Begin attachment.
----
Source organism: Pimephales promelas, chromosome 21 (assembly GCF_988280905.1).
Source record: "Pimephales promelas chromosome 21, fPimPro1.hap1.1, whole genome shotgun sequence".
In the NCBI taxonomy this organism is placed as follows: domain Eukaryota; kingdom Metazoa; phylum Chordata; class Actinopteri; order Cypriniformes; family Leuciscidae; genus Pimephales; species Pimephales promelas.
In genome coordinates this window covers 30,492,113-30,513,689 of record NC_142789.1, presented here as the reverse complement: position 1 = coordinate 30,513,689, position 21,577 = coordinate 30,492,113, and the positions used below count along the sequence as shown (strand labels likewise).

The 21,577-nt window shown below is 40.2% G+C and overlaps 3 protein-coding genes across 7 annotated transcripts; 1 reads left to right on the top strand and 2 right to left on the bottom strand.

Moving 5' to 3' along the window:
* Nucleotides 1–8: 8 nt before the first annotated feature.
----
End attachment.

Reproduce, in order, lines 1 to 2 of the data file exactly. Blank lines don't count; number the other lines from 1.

Source organism: Pimephales promelas, chromosome 21 (assembly GCF_988280905.1).
Source record: "Pimephales promelas chromosome 21, fPimPro1.hap1.1, whole genome shotgun sequence".